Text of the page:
What are some differences between Decision Trees and Behavior Trees for AI Game Development? For what applications would you use one over the other?
The two are pretty different. The real indicator is in the names. Decision trees are just for making decisions. Behavior trees are for controlling behavior. Allow me to explain. A major difference in the two is the way they are traversed, likewise the way they're laid out and the node 'types' are different.
Decision trees are evaluated from root to leaf, every time. For a decision tree to work properly, the child nodes of each parent must represent all possible decisions for that node. If a node can be answered "Yes, No, Maybe", there must be three children, Yes node, No node and Maybe node. This means there's always some lower node to traverse, until reaching an end node. The traversal is always down. Graphical form:
Pretty simple. We start at the root, and based on some evaluation, choose 1, 2 or 3. We choose 3. Then we do some other evaluation and choose B or B... Well I reused the graphic from below, sorry. Pretend the B on the left is magic B.
Behavior trees have a different evaluation. The first time they are evaluated (or they're reset) they start from the root (parent nodes act like selectors) and each child is evaluated from left to right. The child nodes are ordered based on their priority. If all of a child node's conditions are met, its behavior is started. When a node starts a behavior, that node is set to 'running', and it returns the behavior. The next time the tree is evaluated, it again checks the highest priority nodes, then when it comes to a 'running' node, it knows to pick up where it left off. The node can have a sequence of actions and conditions before reaching an end state. If any condition fails, the traversal returns to the parent. The parent selector then moves on to the next priority child. I'll attempt a graphical form here:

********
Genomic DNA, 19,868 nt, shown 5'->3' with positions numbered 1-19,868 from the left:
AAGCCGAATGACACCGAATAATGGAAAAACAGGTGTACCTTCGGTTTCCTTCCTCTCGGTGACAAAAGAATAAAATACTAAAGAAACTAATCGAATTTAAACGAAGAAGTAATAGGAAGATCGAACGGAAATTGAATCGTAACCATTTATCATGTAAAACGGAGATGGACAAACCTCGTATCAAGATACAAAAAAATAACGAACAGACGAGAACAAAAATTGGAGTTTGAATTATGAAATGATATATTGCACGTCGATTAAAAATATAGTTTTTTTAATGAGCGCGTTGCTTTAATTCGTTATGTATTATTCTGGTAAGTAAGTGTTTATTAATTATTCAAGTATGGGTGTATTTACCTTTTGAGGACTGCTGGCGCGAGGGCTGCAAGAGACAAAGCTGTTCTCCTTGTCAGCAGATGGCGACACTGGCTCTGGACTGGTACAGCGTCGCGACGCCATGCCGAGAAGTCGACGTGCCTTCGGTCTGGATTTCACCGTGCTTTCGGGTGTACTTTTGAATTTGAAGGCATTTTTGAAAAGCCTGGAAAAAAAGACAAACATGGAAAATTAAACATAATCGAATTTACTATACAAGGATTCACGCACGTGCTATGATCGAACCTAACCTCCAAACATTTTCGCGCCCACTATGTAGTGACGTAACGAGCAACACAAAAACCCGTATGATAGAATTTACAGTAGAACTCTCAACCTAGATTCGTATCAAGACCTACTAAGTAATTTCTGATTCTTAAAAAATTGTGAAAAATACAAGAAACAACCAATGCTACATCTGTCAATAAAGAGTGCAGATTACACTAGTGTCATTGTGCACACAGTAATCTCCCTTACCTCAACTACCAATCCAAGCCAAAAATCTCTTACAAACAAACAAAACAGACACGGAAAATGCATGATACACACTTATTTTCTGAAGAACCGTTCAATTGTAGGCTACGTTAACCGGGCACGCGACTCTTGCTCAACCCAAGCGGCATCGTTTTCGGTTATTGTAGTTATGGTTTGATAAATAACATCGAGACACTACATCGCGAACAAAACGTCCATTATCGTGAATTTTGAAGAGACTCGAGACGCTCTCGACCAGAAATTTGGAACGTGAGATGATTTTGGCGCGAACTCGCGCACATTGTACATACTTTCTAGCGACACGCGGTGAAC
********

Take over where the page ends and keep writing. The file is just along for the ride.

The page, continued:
The traversal starts at the root, goes to child 1, checks the child condition (something like "any enemies near by?"). The condition fails, and the traversal moves back up the tree to move on to node two. Node 2 has an action that's performed (maybe something like finding a path). Then a behavior (something like following the path). The following path is set to running and the tree returns its state as running. The nodes that failed or completed are returned to 'Ready'. Then the next time we check, we start again with the highest priority node. It fails again, so we proceed to node two. There we find we have a behavior running. We also find the behavior has completed, so we mark it completed and return that. The tree is then reset and ready to go again.
As you can see the behavior trees are more complex. Behavior trees are more powerful and allow for more complex behavior. Decision trees are easy to understand and simple to implement. So, you'd use behavior trees when you want more complex behavior, or more control over the behavior. Decision trees can be used as part of a behavior tree, or used alone for simple AI.
Some good understanding of how behavior trees are parsed can be found here.
\$\begingroup\$ Great explanation and illustrations. So when you say "If all of a child node's conditions are met..." do Selectors and Sequences contain conditions or only leaf nodes, ie the Actions? \$\endgroup\$ Mar 25, 2013 at 16:30
1\$\begingroup\$ The child nodes are behaviors, actions, conditions or selectors with more children. They're evaluated from left to right. \$\endgroup\$– House ♦Mar 25, 2013 at 17:41
\$\begingroup\$ Great post, though I think I still have an outstanding question (will post separately). What did you use to create the animated GIFs? \$\endgroup\$– me--Aug 30, 2013 at 9:49
\$\begingroup\$ 0-2-A shouldn't be play again if 0-2-B is running ??? github.com/pirobot/pi_trees/issues/1 \$\endgroup\$– devsideJan 2, 2017 at 18:16
\$\begingroup\$ @nopnop77 Not if the 0-2 conditional still evaluates to 0-2-B. You can see that 0-2 is reevaluated, but once again doesn't result in A being selected. \$\endgroup\$– House ♦Jan 3, 2017 at 23:11